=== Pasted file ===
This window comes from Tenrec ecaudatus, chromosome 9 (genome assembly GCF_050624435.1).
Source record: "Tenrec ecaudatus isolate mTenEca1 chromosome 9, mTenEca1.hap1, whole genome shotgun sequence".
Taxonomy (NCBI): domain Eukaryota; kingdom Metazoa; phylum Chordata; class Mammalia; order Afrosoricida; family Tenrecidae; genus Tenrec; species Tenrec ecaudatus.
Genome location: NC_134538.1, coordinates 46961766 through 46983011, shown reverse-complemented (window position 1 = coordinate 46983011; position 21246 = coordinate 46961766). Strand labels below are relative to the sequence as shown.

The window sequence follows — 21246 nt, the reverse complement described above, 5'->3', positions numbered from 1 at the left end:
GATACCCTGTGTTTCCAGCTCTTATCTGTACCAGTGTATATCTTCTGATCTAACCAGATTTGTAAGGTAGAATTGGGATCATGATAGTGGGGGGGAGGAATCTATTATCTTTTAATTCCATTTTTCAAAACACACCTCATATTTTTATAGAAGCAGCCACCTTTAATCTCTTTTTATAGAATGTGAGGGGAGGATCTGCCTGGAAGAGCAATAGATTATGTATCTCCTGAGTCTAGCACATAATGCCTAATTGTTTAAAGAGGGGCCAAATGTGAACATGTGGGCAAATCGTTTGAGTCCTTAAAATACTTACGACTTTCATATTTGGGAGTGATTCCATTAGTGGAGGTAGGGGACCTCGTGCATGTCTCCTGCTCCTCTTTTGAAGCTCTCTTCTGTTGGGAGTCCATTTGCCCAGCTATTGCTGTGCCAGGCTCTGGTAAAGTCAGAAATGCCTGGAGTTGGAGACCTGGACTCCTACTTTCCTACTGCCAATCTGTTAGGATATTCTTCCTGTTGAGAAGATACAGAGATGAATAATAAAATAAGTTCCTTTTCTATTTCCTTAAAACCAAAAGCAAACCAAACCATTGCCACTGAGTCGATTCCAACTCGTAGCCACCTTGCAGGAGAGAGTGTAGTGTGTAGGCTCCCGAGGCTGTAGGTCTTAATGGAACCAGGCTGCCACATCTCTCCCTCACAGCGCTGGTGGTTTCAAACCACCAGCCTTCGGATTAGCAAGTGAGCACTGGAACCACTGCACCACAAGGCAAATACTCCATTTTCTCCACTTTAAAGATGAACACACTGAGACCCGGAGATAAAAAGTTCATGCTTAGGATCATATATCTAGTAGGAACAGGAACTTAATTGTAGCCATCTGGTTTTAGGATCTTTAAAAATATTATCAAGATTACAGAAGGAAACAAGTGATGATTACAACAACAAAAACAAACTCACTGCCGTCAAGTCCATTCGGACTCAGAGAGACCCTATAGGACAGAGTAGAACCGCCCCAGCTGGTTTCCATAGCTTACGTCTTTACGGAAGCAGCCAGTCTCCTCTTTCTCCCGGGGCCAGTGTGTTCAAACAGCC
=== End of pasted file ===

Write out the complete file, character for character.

This window comes from Tenrec ecaudatus, chromosome 9 (genome assembly GCF_050624435.1).
Source record: "Tenrec ecaudatus isolate mTenEca1 chromosome 9, mTenEca1.hap1, whole genome shotgun sequence".
Taxonomy (NCBI): domain Eukaryota; kingdom Metazoa; phylum Chordata; class Mammalia; order Afrosoricida; family Tenrecidae; genus Tenrec; species Tenrec ecaudatus.
Genome location: NC_134538.1, coordinates 46961766 through 46983011, shown reverse-complemented (window position 1 = coordinate 46983011; position 21246 = coordinate 46961766). Strand labels below are relative to the sequence as shown.

The window sequence follows — 21246 nt, the reverse complement described above, 5'->3', positions numbered from 1 at the left end:
GATACCCTGTGTTTCCAGCTCTTATCTGTACCAGTGTATATCTTCTGATCTAACCAGATTTGTAAGGTAGAATTGGGATCATGATAGTGGGGGGGAGGAATCTATTATCTTTTAATTCCATTTTTCAAAACACACCTCATATTTTTATAGAAGCAGCCACCTTTAATCTCTTTTTATAGAATGTGAGGGGAGGATCTGCCTGGAAGAGCAATAGATTATGTATCTCCTGAGTCTAGCACATAATGCCTAATTGTTTAAAGAGGGGCCAAATGTGAACATGTGGGCAAATCGTTTGAGTCCTTAAAATACTTACGACTTTCATATTTGGGAGTGATTCCATTAGTGGAGGTAGGGGACCTCGTGCATGTCTCCTGCTCCTCTTTTGAAGCTCTCTTCTGTTGGGAGTCCATTTGCCCAGCTATTGCTGTGCCAGGCTCTGGTAAAGTCAGAAATGCCTGGAGTTGGAGACCTGGACTCCTACTTTCCTACTGCCAATCTGTTAGGATATTCTTCCTGTTGAGAAGATACAGAGATGAATAATAAAATAAGTTCCTTTTCTATTTCCTTAAAACCAAAAGCAAACCAAACCATTGCCACTGAGTCGATTCCAACTCGTAGCCACCTTGCAGGAGAGAGTGTAGTGTGTAGGCTCCCGAGGCTGTAGGTCTTAATGGAACCAGGCTGCCACATCTCTCCCTCACAGCGCTGGTGGTTTCAAACCACCAGCCTTCGGATTAGCAAGTGAGCACTGGAACCACTGCACCACAAGGCAAATACTCCATTTTCTCCACTTTAAAGATGAACACACTGAGACCCGGAGATAAAAAGTTCATGCTTAGGATCATATATCTAGTAGGAACAGGAACTTAATTGTAGCCATCTGGTTTTAGGATCTTTAAAAATATTATCAAGATTACAGAAGGAAACAAGTGATGATTACAACAACAAAAACAAACTCACTGCCGTCAAGTCCATTCGGACTCAGAGAGACCCTATAGGACAGAGTAGAACCGCCCCAGCTGGTTTCCATAGCTTACGTCTTTACGGAAGCAGCCAGTCTCCTCTTTCTCCCGGGGCCAGTGTGTTCAAACAGCC